British Airways may soon be powering its planes from jet fuel made from trash. The plan is to take common household waste, like coffee cups and turn it into aviation fuel. The company in an announcement on Tuesday said their plant would take in more than 500,000 tons of non-recyclable household waste annually and cut greenhouse gas emissions by 70% for every ton of sustainable jet fuel produced.
If everything goes to plan, construction of the plant will begin in 2021 and will be based in northeast Lincolnshire.
Researchers from Purdue University have developed innovative new clothing that allows the wearer to control electronic devices. It also keeps you fresh, dry, fashionable, clean and safe from the latest virus that’s going around. For the first time, a technique has been created that can transform any existing cloth item or textile into a self-powered e-textile containing sensors, music players or simple illumination displays using simple embroidery.
This clothing is based on omniphobic triboelectric nanogeneragtors which use simple embroidery and fluorinated molecules to embed small electronic components into clothing. This new e-textile can harvest the energy of the user to power textile-based electronics and the interface makes it possible to seamlessly communicate with machines and the Internet of Things.
Aside from protecting you from rain, stains, and bacteria, the e-textile can be washed many times in a conventional washing machine without any apparent degradation. This is an important advancement of wearable machine-human interfaces.
Researchers at The Pentagon as a part of a military initiative called the Joint Non-Lethal Weapons Directorate (JNLWP) have finished tesing a weapon that makes lasers talk. The weapon works by using the principle called the Laser Induced Plasma Effect, which involves firing an incredibly powerful laser to create a ball of plasma, then shooting a second laser to oscillate the plasma, creating sound waves. By firing the laser at the right frequencies, the plasma vibrations mimic human speech.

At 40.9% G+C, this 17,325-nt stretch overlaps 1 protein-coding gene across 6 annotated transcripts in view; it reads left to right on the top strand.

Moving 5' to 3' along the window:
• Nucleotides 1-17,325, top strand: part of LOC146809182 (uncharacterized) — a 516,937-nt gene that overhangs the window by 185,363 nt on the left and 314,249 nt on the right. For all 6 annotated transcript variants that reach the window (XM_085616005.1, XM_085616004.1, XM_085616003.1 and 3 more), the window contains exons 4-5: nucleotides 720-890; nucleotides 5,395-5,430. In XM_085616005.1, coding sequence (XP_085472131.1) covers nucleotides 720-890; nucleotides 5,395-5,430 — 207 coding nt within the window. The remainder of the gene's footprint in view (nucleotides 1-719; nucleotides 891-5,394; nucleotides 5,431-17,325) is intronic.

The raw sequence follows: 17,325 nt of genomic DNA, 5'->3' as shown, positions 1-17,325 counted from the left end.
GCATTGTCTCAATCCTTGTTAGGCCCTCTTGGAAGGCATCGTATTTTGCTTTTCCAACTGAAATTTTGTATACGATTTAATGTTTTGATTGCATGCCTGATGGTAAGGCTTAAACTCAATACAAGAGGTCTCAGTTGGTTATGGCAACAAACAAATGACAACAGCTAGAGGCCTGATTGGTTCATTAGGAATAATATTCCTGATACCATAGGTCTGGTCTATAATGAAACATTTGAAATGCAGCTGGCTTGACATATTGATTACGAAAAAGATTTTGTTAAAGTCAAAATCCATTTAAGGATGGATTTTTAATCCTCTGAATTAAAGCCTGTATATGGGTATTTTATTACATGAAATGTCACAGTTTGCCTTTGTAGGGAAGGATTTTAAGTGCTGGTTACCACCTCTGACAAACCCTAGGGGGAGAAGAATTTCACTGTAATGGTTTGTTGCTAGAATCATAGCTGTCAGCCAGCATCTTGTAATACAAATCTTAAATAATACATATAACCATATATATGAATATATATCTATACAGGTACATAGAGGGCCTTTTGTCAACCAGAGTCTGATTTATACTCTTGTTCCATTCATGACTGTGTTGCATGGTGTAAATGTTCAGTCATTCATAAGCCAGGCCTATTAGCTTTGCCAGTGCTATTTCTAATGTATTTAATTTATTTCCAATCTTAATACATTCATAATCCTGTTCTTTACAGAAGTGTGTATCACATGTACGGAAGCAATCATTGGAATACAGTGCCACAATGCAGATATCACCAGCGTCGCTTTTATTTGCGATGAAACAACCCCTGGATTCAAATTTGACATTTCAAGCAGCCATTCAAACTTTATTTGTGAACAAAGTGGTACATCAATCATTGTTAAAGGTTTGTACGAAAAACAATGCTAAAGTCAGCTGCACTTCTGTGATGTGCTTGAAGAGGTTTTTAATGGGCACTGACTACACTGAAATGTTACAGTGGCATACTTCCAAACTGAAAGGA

According to the news site MilitaryTimes.com, a military-ready version of this weapon will be ready in as little as five years. The reaseachers eventually hope to create a version of the laser that can send clear messages hundreds of miles away.
In the journal Optics Letters in January, Researchers at MIT is said to be working on something similar. In their version the laser would wiggle water molecules in the air near the listener’s ear, causing calculated molecular collisions that produce sound waves.
Funded through a successful crowdfunding campaign, the electronics giant Sony is working on a wearable air conditioner that slips in the back of a shirt. Sony is calling the device the Reon Pocket, which is able to lower the temperature on your back by as much as 24 degrees Fahrenheit.
The device cools by using the peltier effect and has a reported battery life of 2 hours. Although the battery life won’t last you through a day at the park, it will keep you cool during your morning commute or daily jog.
The Reon Pocket is expected to launch in Japan first with a price equivalent to a $117. Currently the release date is March 2020. There’s no word on a release date for the US.
Flying cars were once the stuff of dreams and movies, such as Back to the Future. Recently Uber announced plans to create an air taxi service which they refer to as “Uber Elevate”. Their main goal with this service is to ease traffic congestion and shorten trip times. According to Uber, the service will be cheaper than owning a car-on a per passenger, per mile basis.
Uber estimates the taxis will be ready to launch in 2023 and plans to launch the service in Dallas-Fort Worth and Frisco, Texas areas as well as LA. Right now Uber is still in the early stages and still needs to work with aerospace partners for vehicle designs as well as creating skyports and getting the proper FAA certifications.
Switzerland’s École Polytechnique Fédérale de Lausanne (EPFL) and Osaka University in Japan have created a robot modeled after trap-jaw ants called “Tribot”. These robots are designed to function in colonies, where each member has a role like leader and worker. Because Tribots are completely untethered, they are perfect for emergency relief situations and exploration missions and if a colony breaks down or malfunctions, another can take its place without disruption to the mission.